Specimen Selection for Detection of Prescribed or Illicit Substances
Specimen Type Strengths Limitations


Typically preferred matrix for adherence and drug exposure testing 

Longer window of drug detection than in blood

Adequate specimen volume for drug screening and confirmation

Drug markers (parent drug or metabolites) are present in high concentrations

High risk of adulteration of sample by patient to avoid detection of noncompliance 

Observed specimen collection generally not performed 

Dilution varies (as indicated by creatinine concentrations), making false-negative results possible


Collection is observed (lower likelihood of specimen adulteration or substitution)

Useful for:

  • Patients on dialysis and patients who produce very dilute urine
  • Correlating symptoms or dose with drug concentration
  • Suspected cases of malabsorption (eg, gastric bypass)
  • Evaluating other aspects of patient’s pharmacokinetics

Collection is invasive and requires a phlebotomist


Collection is noninvasive

Concentration and time course for detection in saliva more closely approximate concentrations and detection window in blood (an advantage over urine testing)

Currently not performed at ARUP Laboratories

Limited number of drugs detectable in saliva (eg, most opioids and amphetamines are observed in saliva, but most benzodiazepines are not)

Timing of Collection

Specimens should be collected for drug testing based on the clinical scenario and routine practices. For example, specimens may be collected for testing when qualifying patients for chronic therapy with opioids or other controlled substances, enrolling patients in substance misuse disorder programs, in situations when aberrant drug behavior is suspected, and in patients who are pregnant. This testing is intended to confirm the presence of prescribed medications that are detected by the test and to detect the presence of illicit and nonprescribed drugs.  

Commonly Used Testing Strategy (Screening and Definitive Testing)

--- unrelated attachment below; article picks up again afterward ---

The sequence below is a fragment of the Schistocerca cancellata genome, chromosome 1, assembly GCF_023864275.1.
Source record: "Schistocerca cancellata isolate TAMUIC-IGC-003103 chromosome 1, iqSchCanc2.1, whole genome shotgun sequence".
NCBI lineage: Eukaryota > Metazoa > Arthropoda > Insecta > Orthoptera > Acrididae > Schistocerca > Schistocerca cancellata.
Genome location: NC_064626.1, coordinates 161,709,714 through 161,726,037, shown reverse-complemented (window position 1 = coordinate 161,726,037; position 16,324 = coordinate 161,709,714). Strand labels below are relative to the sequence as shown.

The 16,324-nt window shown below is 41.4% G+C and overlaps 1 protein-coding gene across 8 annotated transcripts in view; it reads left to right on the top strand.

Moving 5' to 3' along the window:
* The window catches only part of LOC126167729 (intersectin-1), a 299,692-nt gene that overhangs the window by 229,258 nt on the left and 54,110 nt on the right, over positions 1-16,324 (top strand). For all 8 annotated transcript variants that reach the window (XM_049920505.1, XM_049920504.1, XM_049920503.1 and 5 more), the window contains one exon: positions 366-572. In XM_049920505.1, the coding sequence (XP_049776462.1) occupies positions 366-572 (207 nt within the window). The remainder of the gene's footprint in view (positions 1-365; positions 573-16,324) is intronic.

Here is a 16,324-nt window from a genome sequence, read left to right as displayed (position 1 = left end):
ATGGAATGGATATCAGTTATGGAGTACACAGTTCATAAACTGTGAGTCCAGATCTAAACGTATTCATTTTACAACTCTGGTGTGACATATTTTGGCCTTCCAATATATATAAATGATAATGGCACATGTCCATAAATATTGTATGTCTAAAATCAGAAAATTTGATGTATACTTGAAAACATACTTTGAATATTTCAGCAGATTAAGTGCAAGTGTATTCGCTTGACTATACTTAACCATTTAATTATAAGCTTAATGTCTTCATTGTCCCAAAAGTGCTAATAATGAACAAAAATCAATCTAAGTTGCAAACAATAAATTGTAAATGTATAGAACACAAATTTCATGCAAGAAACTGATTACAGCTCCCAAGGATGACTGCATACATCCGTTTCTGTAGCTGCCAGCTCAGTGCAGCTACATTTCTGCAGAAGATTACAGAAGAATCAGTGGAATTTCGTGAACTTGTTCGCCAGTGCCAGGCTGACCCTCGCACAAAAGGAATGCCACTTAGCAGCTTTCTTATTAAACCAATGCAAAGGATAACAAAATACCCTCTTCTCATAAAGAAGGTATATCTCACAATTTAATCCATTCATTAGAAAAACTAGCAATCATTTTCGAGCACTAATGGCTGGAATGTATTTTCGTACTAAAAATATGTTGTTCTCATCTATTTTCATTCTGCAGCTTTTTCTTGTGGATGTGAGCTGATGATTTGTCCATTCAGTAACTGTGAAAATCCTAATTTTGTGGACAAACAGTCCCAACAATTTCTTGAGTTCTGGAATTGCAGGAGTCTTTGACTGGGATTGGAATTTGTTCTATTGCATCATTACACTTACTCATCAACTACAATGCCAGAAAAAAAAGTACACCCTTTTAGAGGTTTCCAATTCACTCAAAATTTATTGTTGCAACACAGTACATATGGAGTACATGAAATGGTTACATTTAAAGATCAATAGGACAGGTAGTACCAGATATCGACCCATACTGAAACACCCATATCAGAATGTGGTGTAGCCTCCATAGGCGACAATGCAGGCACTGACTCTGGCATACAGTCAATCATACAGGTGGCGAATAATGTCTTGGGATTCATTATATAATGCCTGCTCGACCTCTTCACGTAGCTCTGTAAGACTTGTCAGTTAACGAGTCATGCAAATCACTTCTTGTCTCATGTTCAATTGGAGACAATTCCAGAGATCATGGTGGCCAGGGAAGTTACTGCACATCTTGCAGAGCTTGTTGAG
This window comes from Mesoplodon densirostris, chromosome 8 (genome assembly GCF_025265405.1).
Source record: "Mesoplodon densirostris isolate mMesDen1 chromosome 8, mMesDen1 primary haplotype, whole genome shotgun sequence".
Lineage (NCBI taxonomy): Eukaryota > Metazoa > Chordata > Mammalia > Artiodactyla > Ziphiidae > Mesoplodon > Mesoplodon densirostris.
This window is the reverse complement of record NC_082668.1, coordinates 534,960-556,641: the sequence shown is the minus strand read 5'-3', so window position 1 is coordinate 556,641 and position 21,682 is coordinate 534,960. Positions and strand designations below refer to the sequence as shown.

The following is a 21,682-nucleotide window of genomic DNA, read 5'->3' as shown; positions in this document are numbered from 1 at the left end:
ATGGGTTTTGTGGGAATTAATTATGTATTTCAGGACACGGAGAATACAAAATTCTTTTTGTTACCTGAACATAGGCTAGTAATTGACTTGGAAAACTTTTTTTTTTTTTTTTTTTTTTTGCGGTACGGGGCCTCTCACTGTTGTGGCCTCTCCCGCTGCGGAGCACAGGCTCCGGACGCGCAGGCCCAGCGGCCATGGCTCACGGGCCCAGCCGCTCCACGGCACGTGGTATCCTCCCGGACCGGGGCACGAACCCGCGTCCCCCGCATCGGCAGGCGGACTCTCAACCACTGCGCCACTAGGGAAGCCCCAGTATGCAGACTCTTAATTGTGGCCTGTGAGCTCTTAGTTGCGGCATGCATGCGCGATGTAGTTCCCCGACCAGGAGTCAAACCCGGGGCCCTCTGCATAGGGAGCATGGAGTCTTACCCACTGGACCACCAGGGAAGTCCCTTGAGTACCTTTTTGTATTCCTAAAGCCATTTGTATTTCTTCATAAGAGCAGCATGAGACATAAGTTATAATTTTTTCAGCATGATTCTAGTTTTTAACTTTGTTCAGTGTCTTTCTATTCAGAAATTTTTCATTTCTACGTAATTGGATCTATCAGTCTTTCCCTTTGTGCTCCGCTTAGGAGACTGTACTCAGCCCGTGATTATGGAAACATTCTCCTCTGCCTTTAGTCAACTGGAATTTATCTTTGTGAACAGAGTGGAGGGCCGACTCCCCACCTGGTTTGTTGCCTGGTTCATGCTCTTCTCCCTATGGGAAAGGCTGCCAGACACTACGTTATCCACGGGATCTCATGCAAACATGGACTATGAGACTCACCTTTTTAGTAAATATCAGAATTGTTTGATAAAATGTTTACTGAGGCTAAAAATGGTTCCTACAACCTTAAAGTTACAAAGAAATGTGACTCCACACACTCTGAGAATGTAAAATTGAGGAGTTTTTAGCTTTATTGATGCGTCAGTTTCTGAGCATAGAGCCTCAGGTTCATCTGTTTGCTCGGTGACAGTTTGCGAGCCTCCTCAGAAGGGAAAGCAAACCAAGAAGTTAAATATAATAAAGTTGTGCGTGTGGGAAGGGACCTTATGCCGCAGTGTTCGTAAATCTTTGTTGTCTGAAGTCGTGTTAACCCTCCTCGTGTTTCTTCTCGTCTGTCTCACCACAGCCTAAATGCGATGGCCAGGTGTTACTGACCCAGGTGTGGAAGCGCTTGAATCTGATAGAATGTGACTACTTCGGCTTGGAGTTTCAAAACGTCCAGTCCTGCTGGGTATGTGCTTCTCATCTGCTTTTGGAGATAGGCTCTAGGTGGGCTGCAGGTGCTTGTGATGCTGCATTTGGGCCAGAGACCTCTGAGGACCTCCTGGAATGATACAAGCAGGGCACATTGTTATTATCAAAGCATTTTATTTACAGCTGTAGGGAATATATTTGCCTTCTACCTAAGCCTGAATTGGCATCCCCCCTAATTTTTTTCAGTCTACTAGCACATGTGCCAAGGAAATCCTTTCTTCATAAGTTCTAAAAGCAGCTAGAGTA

Testing approaches are unique in terms of performance characteristics, and the best strategy for testing should align with the goals of testing. Test choices include screen only, screen and definitive confirmation (for positive results), and direct, definitive, targeted testing. The last is typically performed using mass spectrometry (MS) technology and may be quantitative or qualitative. 

Initial Drug Testing Methodologies

Initial drug testing methodologies include point-of-care (POC) screening devices (eg, urine cups), laboratory immunoassays (IAs), and MS technologies.


Screening by IA is a common methodology for detecting drug presence and may be qualitative or semiquantitative. IAs have several advantages as first-line screening tests, including ease of use, fast turnaround time, and lower costs; however, IAs can produce false-positive and false-negative results. 


Most available IAs do not readily detect semisynthetic opioids (oxycodone, hydrocodone, and their metabolites) and synthetic opioids (eg, fentanyl, methadone, meperidine, tramadol). ARUP Laboratories’ IA screen for opiates includes an IA designed to detect oxycodone and its metabolites. ARUP also offers separate IA screens for synthetic opioids (eg, fentanyl, methadone, tramadol, meperidine, tapentadol) and semisynthetic opioids (eg, buprenorphine).


A large number of drugs belong to the benzodiazepines group, and an assay’s ability to detect them varies based on assay formulation and cutoff limit. Most benzodiazepines are metabolized and conjugated before elimination through urine. Therefore, the IA’s ability to detect respective metabolites also contributes to its apparent sensitivity to detect certain drugs. Most IAs would not detect designer benzodiazepines.

Amphetamines and Methamphetamines